Madison, WI – Throughout the last 100 years, medical technology and healthcare delivery systems have evolved significantly, impacting the quality of care and cost of treating injured workers. This evolution has caused the medical community to develop new delivery models that focus on restoring health and return to function for injured workers. The IAIABC will address medical reform measures that work at its upcoming 98th Annual Convention, October 1-4, in Newport, Rhode Island.
The session, How Can Workers’ Compensation Ensure Access and Quality Medical Care, will feature Ms. Barbara Wynn, Senior Policy Analyst at RAND Corporation, and Ms. Amy Lee, Special Deputy Commissioner of the Texas Division of Workers’ Compensation.
Ms. Wynn will share features of the 2011 report she co-authored, Medical Care Provided Under California’s Workers’ Compensation Program Effects of the Reforms and Additional Opportunities to Improve the Quality and Efficiency of Care, which was commissioned by the California Commission on Health and Safety and Workers’ Compensation to explore medical care received by injured workers in the state. She will discuss key aspects of the report and share how features including changing utilization review requirements, improving medical provider networks, and enhancing systems performance efforts could be used to enhance healthcare delivery in workers’ compensation.
Ms. Wynn praised the policies Texas has implemented over the last few years including physician report cards, independent medical review for treatment disputes, evidence-based treatment guidelines, and a drug formulary. Ms. Lee will participate in the session to share the Texas experience implementing and managing these medical programs. “Texas has invested in the administrative infrastructure to measure and monitor their medical reforms and they have a compelling story to share with other jurisdictions,” comments Jennifer Wolf Horejsh, IAIABC Executive Director.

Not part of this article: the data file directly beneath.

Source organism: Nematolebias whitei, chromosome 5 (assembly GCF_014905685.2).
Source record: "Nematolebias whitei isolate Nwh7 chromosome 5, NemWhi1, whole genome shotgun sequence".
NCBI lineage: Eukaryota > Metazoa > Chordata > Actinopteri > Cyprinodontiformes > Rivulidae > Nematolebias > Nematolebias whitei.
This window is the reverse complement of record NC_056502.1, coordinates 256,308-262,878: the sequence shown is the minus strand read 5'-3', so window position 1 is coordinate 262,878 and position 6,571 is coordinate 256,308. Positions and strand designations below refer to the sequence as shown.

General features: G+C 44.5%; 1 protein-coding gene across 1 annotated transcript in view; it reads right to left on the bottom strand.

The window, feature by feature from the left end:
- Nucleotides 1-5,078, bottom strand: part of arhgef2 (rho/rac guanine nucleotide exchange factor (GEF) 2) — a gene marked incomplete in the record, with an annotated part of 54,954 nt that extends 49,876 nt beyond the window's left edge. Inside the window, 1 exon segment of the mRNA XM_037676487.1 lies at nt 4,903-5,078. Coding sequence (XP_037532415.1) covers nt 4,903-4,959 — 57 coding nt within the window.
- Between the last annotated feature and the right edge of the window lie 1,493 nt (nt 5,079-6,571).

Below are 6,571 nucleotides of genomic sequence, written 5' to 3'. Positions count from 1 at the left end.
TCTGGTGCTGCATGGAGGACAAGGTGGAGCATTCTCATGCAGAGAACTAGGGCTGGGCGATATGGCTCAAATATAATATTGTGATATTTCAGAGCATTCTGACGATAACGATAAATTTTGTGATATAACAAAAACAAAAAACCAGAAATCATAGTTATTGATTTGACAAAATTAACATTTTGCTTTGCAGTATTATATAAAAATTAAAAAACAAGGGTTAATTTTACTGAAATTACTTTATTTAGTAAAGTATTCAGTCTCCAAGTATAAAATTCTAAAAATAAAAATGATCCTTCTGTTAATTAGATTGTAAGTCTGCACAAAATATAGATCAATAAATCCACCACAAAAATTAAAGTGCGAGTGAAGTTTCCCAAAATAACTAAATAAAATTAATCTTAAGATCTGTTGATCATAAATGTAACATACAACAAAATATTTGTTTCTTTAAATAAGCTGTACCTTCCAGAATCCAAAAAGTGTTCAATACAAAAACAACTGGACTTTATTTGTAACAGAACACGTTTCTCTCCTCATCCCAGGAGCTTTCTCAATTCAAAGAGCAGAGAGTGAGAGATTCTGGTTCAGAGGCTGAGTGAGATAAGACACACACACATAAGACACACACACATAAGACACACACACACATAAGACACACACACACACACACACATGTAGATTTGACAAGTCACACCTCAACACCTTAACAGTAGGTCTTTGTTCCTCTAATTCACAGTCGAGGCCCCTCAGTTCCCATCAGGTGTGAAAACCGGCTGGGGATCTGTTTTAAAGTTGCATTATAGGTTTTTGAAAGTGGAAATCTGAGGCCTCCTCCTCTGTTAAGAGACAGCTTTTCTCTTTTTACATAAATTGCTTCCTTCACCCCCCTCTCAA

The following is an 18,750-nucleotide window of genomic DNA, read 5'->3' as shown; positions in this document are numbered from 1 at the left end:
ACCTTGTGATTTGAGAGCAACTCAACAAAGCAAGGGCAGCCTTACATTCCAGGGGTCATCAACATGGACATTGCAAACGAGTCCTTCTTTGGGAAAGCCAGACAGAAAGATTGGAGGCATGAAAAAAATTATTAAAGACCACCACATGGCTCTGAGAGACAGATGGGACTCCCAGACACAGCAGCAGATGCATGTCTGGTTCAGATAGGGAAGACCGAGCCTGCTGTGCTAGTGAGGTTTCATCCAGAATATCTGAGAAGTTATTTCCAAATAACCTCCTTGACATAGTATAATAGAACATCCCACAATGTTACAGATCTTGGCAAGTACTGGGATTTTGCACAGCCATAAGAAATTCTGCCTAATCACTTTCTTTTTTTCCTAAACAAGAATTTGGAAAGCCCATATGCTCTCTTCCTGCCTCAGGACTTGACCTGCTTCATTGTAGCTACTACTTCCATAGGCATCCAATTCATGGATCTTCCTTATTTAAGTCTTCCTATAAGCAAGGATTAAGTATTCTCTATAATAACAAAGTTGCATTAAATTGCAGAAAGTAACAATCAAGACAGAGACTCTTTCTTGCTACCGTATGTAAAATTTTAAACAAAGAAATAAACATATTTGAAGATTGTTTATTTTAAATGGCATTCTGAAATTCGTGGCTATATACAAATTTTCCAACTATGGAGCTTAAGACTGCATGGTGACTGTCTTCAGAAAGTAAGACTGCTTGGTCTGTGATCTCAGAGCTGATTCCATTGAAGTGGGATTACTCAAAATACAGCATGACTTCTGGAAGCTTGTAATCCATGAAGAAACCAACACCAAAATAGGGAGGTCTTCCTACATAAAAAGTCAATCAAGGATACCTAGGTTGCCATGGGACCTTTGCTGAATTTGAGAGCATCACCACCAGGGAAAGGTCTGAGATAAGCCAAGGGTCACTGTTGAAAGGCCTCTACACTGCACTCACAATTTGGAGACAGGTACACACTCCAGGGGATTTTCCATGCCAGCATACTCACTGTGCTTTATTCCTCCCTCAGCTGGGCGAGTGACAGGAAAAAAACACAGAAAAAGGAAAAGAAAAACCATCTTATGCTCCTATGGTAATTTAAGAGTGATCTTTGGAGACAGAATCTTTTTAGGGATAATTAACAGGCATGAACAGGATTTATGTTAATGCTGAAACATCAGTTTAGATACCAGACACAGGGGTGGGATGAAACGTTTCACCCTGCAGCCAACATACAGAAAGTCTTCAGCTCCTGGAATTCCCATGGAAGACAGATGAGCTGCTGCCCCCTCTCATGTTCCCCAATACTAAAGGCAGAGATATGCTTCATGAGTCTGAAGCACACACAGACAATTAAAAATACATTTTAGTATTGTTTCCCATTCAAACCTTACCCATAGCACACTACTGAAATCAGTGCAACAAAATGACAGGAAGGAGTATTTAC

This proactive approach to managing medical care is working, according to WCRI’s June 2012 study, Monitoring the Impact of Reforms in Texas, Compscope Medical Benchmarks. The study reports that Texas medical cost per claim were lower than the median of the 16 states reviewed. Medical care and cost is perhaps the most frequently cited challenge in workers’ compensation and this program will share tested solutions that should be of interest to the workers’ compensation community. Jurisdictions looking to evaluate and implement effective healthcare delivery reforms would be well served to participate in this conference program.
For more information about the program and social activities presented at the IAIABC 98th Annual Convention visit www.iaiabc.org/convention2012. Conference registration is now open.